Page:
What you need to know about Petroleum Jelly


Vaseline. It's one of those brand names that has been a household staple for generations, kind of like Kleenex is to tissues. Your mom used it. Your grandmother used it. Maybe even your great-grandmother used it. Vaseline was just part of their evening beauty ritual. My mother used to put it on her lips to keep them hydrated and soft, but does it really hydrate?

What do we know about petroleum jelly? Well first off, and what you may have already gathered from its name, its a byproduct of the oil industry, coming from the same place as gasoline. However, the FDA says this "residue built up from leftover crude oil" is perfectly safe to smother all over our bodies. 

Why is petroleum jelly bad for you?

There isn't anything necessary wrong about this ingredient absorbing into your skin really. Thing is, petroleum doesn't absorb. It sits on top of your skin, sealing off every pore and therefor disrupting your ability to eliminate toxins through your skin, which, in return can cause dirt and acne causing bacteria to clog pores, as well as preventing the all important cell turnover rate to go its natural course. What does this mean for you? Breakouts, irritation, and a rapid increase in the aging process.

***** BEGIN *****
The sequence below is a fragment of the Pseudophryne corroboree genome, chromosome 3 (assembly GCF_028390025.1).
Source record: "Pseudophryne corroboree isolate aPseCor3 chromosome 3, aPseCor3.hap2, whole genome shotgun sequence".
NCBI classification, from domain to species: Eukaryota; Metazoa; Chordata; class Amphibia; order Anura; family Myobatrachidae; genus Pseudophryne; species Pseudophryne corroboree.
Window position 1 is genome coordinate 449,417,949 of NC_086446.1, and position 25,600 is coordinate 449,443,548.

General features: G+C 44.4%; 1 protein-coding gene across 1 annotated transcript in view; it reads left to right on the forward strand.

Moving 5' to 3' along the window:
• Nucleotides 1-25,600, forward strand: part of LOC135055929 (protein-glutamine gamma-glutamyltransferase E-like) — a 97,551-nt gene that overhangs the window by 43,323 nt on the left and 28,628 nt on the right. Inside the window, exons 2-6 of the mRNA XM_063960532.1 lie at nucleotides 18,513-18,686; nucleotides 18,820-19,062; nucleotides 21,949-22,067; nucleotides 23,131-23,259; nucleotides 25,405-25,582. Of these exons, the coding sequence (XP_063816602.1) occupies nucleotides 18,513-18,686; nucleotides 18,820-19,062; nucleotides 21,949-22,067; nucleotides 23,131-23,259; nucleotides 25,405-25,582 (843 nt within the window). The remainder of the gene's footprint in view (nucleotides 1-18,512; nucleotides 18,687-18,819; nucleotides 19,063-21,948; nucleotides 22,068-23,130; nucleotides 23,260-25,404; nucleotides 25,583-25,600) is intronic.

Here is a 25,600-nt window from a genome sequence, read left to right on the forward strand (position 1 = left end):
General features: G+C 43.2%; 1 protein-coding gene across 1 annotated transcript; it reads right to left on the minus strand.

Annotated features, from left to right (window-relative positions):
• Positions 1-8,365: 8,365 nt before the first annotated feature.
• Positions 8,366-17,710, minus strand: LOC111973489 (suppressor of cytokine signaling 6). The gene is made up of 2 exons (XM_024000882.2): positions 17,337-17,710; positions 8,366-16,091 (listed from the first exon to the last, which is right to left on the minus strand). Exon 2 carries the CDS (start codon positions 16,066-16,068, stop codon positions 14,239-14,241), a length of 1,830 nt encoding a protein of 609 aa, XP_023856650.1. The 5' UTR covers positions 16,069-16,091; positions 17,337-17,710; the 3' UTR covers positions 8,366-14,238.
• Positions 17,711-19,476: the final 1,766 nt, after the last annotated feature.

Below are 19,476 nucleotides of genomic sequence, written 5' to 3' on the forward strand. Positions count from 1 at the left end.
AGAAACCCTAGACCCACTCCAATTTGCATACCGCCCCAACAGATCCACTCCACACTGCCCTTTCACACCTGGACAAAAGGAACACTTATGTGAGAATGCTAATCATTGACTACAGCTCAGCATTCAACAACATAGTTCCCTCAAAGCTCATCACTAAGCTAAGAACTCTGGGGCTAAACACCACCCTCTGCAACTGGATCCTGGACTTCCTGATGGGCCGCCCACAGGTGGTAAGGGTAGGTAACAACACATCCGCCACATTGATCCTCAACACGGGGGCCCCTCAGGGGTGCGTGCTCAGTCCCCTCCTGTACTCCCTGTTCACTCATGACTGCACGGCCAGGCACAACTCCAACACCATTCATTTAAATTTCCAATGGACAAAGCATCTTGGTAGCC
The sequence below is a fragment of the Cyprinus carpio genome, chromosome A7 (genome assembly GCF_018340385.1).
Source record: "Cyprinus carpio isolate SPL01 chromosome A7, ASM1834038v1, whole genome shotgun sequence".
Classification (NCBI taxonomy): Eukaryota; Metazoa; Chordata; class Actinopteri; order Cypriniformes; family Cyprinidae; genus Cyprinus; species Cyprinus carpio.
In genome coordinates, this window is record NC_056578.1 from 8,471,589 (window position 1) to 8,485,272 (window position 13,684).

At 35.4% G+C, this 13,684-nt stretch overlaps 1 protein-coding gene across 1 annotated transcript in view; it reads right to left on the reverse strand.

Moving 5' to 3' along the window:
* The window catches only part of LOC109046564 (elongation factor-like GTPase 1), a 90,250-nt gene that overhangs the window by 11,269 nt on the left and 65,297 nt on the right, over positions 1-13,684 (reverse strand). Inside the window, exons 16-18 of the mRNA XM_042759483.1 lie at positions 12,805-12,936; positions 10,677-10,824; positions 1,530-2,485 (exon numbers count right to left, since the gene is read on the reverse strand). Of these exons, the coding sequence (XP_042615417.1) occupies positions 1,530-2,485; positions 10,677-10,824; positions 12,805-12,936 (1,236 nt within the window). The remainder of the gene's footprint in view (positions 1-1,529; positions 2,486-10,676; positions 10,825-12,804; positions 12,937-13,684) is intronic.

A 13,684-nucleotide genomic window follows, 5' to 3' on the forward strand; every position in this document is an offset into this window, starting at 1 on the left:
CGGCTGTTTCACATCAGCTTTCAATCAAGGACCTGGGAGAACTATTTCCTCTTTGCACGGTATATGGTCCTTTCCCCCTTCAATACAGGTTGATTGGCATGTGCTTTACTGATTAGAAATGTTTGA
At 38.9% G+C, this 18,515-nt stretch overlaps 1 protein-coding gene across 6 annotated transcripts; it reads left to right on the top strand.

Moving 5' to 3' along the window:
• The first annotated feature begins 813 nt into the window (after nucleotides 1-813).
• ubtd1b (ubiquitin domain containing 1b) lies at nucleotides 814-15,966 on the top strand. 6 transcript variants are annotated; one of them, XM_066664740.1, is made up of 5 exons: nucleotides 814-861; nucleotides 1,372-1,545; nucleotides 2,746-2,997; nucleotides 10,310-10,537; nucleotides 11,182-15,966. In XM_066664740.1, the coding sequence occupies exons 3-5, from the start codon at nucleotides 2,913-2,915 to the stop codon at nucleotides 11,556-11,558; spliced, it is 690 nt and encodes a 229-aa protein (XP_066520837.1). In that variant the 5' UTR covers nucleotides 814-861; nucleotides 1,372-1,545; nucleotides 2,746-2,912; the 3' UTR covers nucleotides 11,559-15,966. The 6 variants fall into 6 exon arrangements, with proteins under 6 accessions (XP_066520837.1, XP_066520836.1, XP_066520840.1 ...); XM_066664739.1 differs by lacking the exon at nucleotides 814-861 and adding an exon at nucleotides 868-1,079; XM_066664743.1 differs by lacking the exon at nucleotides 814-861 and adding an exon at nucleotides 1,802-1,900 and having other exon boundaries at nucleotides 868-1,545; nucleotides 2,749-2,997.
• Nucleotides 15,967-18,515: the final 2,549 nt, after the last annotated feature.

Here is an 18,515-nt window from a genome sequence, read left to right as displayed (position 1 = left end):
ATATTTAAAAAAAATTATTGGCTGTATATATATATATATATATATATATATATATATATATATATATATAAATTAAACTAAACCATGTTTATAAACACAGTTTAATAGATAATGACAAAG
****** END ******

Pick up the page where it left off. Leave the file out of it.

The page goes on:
I don't use Vaseline!

That's great, but it's probably in a number of products you do use. Petroleum jelly is an oil based emollient, used everywhere from your cheapest drug store brands (Cetaphil) to your most high end luxury lines (La Mer). In short, always check the labels before buying anything you use. Look for ingredients such as beeswax (or synthetic wax alternatives if you're vegan), coconut oil, almond oil, shea butter, cocoa butter, or other natural alternatives. Lastly, don't forget to pass the knowledge on giving the matriarchs of your family a new beauty ritual.